I have been in this situation and went back to listing agent show me where did they comp property for X value. They can't produce the documents required.
Therefore I write into sales offer seller will reduce the price of home match appraised value OR refund buyers money back on appraisal.
National Featured Realtor and Consultant, Texas Mortgage Loan Officer, Credit Repair Lecturer
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However, you can minimize your risks.
You should have a buyer's agent representing you. Ask the agent to run a CMA on the home before you make an offer on it. That will give you a pretty good idea of what the home is worth. And, significantly, the CMA probably will include the same homes that an appraiser will use when doing the appraisal. So, let's say it's in a "cookie cutter" neighborhood. Your agent comes up with good comps--same neighborhood, sales in the last six months, same or similar style house about the same size--of $400,000, $410,000, and $420,000. So, first, it's likely the home you're considering is worth roughly $410,000. More to the point, if they're good comps, the appraiser will be looking at the same sales and should come to the same conclusion.
Now, it's not always as clear-cut as that. But that's the first step.
On unique homes (historic homes, some homes out in the country), it's far more difficult to come up with comps. I've heard of agents (and investors) preparing a list of comps and presenting them to the appraiser to help justify the value, and to give the appraiser some idea of what the buyer or investor looked at regarding comps. Now, the appraiser is absolutely free to choose other properties and he/she should exercise best judgment in the matter. Still, it doesn't hurt for an agent or investor to present information which supports the contract price.
Sometimes, as you noted, when an appraisal comes in low, the seller will reduce the price. Maybe to the appraisal, maybe not. And sometimes they might not reduce the price at all. That's a risk. However, my experience has been that usually there's some flexibility on the part of the seller.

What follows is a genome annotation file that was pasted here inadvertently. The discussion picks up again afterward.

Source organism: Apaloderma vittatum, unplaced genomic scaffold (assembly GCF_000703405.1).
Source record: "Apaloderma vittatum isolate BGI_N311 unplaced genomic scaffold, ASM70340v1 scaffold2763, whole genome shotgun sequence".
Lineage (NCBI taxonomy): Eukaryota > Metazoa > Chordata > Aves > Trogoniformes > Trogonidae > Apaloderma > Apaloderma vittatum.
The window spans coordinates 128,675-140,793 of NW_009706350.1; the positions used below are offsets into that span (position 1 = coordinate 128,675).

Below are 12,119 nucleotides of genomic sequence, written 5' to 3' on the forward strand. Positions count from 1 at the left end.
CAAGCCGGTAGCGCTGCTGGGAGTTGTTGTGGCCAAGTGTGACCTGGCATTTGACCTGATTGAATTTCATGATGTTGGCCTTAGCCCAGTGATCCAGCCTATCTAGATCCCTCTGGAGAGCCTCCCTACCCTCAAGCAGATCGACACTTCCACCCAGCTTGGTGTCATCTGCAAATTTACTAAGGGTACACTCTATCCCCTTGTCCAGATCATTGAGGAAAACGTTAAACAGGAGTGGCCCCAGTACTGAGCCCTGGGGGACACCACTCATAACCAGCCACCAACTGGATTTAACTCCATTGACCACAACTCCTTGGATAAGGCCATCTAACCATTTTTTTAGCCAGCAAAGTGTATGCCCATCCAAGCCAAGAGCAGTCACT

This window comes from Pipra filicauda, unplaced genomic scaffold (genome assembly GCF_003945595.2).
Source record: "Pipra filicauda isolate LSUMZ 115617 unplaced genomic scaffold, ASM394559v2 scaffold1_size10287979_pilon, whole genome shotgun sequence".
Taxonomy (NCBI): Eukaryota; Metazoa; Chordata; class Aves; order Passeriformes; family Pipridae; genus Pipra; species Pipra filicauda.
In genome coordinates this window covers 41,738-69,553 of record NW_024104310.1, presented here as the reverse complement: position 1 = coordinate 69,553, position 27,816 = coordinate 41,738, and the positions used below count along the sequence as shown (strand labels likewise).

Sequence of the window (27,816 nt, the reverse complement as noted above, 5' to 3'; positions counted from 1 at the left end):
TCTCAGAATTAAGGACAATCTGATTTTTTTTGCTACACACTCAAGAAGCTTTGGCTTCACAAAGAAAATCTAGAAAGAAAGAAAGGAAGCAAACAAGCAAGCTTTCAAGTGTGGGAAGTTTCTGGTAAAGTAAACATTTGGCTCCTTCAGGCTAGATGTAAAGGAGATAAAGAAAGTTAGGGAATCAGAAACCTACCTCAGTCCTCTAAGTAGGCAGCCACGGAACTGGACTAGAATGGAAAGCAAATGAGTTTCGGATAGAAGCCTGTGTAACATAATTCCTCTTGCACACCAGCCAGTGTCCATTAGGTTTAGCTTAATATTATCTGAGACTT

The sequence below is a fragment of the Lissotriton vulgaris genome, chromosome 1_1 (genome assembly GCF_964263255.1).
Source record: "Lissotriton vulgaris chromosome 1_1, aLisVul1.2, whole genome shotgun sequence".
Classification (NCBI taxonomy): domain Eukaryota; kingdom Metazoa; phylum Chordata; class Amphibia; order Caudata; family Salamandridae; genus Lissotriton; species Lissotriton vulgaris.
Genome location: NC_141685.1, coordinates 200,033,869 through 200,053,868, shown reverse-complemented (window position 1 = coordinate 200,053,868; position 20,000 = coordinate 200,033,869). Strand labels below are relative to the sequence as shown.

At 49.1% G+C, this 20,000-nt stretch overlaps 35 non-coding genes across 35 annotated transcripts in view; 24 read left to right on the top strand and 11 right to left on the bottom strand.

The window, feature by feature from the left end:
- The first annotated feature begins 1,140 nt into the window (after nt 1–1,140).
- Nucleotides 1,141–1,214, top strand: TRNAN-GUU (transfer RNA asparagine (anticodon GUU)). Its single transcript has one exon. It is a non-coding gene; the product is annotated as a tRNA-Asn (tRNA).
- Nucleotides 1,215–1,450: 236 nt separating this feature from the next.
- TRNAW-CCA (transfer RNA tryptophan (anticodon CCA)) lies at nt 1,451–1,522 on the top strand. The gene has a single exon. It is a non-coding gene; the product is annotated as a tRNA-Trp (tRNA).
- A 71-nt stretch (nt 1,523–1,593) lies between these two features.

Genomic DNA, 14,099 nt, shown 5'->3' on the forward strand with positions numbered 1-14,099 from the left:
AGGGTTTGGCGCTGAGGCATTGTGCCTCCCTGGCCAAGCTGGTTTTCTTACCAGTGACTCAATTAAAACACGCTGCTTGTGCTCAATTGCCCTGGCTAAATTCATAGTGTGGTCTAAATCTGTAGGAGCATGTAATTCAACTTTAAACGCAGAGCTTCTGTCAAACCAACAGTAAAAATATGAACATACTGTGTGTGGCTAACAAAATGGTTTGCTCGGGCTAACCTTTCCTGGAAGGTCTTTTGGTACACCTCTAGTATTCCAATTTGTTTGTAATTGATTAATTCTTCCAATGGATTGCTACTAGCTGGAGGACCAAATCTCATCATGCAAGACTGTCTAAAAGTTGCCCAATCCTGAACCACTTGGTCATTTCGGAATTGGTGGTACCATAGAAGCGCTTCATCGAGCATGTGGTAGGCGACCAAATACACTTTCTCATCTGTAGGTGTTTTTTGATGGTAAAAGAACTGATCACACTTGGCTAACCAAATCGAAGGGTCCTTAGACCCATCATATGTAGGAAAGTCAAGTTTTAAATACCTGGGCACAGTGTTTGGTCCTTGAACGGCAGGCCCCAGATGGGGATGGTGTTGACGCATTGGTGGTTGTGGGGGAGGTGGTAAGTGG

So, to summarize: Get a current CMA. If there's any concern about finding comps, provide a list of comps to the appraiser. And if the appraisal comes in low, work with the seller to try to persuade him/her to be flexible on price. (A quick argument or two: "Look, Mr. Seller. You're asking $400,000. The appraisal came in at $350,000. Another appraisal is just as likely to come in at $350,000, which means you're just not going to get $400,000 in today's market. However, right now you do have a willing buyer. If you won't come down on price, it may be months before you get another buyer. And when you do, you'll still probably get an appraisal at $350,000. So you won't have gained anything by waiting. If you're interested in selling, let's revisit the price so that you can sell now and get on with your life."
Hope that helps.
Unfortunately, lending practices have changed in the past year and the new HVCC (Home Valuation Code of Conduct) rules, which were only "half" implemented this past year, have changed how appraisers must value homes for FNMA and FHLMC (Fannie Mae and Freddie Mac, respectively) backed loans. In the past, we--Realtors--could select an appraiser who was familiar with the neighborhood and the specifics of the home market in a certain geographic location, which made for a more accurate appraisal. Now, however, under the HVCC, only the lender may request an appraisal and often the appraiser called to do the work does not live anywhere near the job location. Also, the amount of money paid to the appraiser has dropped almost in half, so many of our best appraisers are leaving the field because they can no longer make enough money to support themselves. This, coupled with the fact that appraisals must now show a "trend" to the value (meaning the appraiser must provide the lender with a suggestion of where the housing prices are headed) has skewed home values in many areas.
The best thing that any home buyer can do is to work with a knowledgeable Realtor to obtain the local pricing and to come up with a price that is comparable for the home. When a purchase contract is written for a specific amount, requesting a change in pricing due to a lower appraisal is actually the same as requesting a counter-offer, and under contract laws in most states, that provides the seller with the option of cancelling the contract. Although there may be some wording that you can put into an offer that requires the seller to accept a lower price if the home appraises for less, in a market with mutliple buyers, that condition can make the difference between your being selected as the buyer or not. Again, working with an agent who is knowledgeable in your specific area will help greatly in avoiding over pricing or in negotiating a lower price, if necessary.
Grace Morioka, SRES, e-Pro
Area Pro Realty
San Jose, CA
You are not alone in this situation...it is becoming more and more common in the current market we are in.
If you are working with an experienced real estate agent they should be able to guide you through this process by referring to the comparison information obtained from recently sold similar property. Essentially an appraiser would likely use the same information to determine their appraisal amount.
However, there are no guarantee with this process and there will always be some risk involved that can be minimized by using a skilled RE agent.
The Eckler Team
However, with the new appraiser selection system in play, it is possible that the person appraising the property is not even from your area. This was supposed to HELP the consumer....but it has only hurt. (Ask your Realtor about HVCC.)